Cryptocurrency exchange Liquid has confirmed it was hacked, but that the scope of the incident is still under investigation.
The company’s chief executive Mike Kayamori said in a blog post the attack happened on November 13. The hacker gained access to the company’s domain records, allowing the hacker to take control of several employee email accounts, and later compromised the company’s network.
Kayamori said that while cryptocurrency funds are “accounted for,” the hacker may have accessed the company’s document storage. “We believe the malicious actor was able to obtain personal information from our user database. This may include data such as your email, name, address and encrypted password,” he said.
The company said it was “continuing to investigate” if the hacker gained accessed to documents that users submitted to verify their identity with the exchange, such as a government-issued ID, selfie, or proof of address, which could put users at a heightened risk of identity theft or for targeted attacks.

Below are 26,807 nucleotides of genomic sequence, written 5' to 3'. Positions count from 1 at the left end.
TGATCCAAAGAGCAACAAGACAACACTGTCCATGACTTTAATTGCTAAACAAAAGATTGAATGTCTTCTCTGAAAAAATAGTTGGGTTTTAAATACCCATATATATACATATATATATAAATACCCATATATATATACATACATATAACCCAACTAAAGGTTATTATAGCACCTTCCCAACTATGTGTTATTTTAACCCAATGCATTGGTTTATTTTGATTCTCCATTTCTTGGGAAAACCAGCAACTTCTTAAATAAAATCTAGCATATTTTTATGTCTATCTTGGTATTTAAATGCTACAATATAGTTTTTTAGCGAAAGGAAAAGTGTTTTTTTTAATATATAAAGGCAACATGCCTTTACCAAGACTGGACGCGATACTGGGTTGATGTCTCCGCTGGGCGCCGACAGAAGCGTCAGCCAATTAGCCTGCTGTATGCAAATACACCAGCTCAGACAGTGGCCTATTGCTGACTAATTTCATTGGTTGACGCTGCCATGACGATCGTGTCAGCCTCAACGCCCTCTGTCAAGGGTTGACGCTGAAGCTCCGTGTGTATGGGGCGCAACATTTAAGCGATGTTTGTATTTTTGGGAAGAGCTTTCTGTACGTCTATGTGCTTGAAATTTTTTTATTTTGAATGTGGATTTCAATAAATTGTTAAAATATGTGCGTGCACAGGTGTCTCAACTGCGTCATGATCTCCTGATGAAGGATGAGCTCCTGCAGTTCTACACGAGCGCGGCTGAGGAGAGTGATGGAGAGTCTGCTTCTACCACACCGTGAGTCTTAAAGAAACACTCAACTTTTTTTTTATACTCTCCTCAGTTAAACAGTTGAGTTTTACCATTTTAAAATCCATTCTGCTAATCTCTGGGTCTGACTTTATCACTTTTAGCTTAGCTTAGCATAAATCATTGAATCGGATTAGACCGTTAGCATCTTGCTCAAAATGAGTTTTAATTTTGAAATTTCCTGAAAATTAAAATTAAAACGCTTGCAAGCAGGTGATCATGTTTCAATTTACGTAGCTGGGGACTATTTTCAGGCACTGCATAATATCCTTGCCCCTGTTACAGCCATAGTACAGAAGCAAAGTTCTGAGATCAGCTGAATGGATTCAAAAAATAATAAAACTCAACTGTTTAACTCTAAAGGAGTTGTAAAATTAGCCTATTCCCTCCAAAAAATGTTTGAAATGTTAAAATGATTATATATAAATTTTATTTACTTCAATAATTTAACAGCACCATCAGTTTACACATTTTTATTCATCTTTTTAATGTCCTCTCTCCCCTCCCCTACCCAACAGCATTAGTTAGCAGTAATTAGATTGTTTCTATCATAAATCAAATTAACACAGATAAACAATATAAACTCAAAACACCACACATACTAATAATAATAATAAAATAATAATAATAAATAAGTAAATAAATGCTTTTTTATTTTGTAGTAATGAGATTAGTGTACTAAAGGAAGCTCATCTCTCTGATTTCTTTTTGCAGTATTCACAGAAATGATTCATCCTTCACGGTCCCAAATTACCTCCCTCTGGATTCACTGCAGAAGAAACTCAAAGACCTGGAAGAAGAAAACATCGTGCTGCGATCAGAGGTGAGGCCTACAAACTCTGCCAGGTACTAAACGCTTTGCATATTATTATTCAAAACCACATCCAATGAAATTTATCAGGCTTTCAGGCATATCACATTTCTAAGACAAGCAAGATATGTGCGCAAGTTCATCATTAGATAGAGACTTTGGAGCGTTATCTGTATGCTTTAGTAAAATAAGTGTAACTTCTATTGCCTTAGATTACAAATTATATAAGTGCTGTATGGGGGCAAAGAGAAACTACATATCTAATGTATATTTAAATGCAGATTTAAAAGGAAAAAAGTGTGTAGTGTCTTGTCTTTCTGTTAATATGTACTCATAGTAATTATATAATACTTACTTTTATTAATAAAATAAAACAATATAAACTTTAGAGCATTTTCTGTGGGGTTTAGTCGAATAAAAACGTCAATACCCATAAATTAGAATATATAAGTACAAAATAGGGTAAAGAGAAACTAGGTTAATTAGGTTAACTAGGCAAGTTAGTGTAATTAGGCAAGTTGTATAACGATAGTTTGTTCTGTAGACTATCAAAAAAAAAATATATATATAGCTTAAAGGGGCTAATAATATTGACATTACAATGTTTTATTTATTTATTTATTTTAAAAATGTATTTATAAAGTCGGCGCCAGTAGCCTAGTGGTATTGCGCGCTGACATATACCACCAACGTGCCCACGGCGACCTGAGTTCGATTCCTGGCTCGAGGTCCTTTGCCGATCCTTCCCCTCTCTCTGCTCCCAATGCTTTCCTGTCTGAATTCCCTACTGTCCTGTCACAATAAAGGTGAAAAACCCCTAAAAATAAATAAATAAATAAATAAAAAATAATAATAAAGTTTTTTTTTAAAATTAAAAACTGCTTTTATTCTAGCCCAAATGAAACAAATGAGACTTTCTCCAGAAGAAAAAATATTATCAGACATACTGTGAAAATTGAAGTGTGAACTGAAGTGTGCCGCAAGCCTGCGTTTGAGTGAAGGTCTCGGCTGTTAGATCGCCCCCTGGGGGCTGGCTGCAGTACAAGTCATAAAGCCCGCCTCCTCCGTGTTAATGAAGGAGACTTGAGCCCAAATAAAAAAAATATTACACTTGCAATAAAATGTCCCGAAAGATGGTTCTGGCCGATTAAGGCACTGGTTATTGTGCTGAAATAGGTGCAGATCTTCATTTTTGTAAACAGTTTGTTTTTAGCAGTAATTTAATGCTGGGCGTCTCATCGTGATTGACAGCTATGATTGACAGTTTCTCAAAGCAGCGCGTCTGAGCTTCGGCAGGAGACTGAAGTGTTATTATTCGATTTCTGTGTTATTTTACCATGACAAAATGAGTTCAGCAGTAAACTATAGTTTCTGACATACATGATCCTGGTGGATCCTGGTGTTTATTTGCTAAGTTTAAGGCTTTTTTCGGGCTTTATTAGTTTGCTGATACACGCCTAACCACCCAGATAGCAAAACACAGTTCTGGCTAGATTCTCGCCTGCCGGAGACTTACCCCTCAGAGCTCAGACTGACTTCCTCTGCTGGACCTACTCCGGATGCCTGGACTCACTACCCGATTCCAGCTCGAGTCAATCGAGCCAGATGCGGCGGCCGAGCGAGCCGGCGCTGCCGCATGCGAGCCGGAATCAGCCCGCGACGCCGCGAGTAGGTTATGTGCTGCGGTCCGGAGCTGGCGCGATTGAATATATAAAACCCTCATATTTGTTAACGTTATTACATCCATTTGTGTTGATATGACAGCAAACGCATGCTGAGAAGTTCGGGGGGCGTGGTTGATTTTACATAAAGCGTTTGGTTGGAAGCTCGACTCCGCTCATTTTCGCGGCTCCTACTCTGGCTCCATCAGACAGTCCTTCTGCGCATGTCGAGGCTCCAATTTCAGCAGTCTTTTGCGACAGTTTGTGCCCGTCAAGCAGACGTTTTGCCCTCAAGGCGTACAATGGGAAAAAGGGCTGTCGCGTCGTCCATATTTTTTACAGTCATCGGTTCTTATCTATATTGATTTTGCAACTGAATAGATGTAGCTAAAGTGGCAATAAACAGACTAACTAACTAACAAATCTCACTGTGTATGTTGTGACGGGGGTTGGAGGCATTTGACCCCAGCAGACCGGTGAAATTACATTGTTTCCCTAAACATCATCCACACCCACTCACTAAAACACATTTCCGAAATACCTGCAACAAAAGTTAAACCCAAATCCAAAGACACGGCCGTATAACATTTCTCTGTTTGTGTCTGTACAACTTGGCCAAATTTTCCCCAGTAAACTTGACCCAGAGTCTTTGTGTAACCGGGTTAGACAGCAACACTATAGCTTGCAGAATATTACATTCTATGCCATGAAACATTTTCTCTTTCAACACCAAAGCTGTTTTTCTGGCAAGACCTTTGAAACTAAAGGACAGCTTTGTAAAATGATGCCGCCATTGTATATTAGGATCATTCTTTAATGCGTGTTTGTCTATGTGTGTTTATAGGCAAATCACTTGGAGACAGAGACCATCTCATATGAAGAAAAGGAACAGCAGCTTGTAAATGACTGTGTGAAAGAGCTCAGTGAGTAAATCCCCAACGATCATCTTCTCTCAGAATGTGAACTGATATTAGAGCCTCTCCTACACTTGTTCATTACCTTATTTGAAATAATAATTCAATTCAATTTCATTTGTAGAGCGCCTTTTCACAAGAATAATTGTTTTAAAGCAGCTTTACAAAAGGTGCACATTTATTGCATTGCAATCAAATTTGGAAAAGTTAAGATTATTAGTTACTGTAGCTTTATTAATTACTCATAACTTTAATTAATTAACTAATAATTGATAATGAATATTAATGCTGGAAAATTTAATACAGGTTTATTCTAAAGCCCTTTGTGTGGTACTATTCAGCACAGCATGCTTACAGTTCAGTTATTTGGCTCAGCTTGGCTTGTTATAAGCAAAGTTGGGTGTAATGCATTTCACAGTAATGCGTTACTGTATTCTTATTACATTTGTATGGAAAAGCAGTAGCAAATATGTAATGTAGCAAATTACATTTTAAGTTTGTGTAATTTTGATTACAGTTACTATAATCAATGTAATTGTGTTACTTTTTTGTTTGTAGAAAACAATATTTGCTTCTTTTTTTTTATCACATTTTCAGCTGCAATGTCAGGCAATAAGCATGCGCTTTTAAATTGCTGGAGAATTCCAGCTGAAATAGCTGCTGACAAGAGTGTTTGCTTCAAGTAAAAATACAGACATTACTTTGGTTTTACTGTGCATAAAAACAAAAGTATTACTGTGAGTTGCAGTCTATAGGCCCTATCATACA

Liquid said in an email to users that they should change their password, but opted not to force reset user accounts due to its use of a strong password scrambler.
Attacks that target a company’s network infrastructure take advantage of weak or reused passwords used to register a domain name. By changing network settings, attackers can invisibly control the network and gain access to email accounts and systems that would be far more difficult through other routes of attack.
Cryptocurrency startups and exchanged are high-value targets for hackers, given the potential for massive financial rewards of a successful breach. In 2018, Nano saw $170 million stolen in a breach, Coinrail lost $40 million after a hack, Bithumb lost $30 million, and Binance and Coincheck each lost a massive $400 million after hackers broke in.
Liquid was founded in 2014, and claims to have facilitated the trade of $50 billion in cryptocurrency over the past year.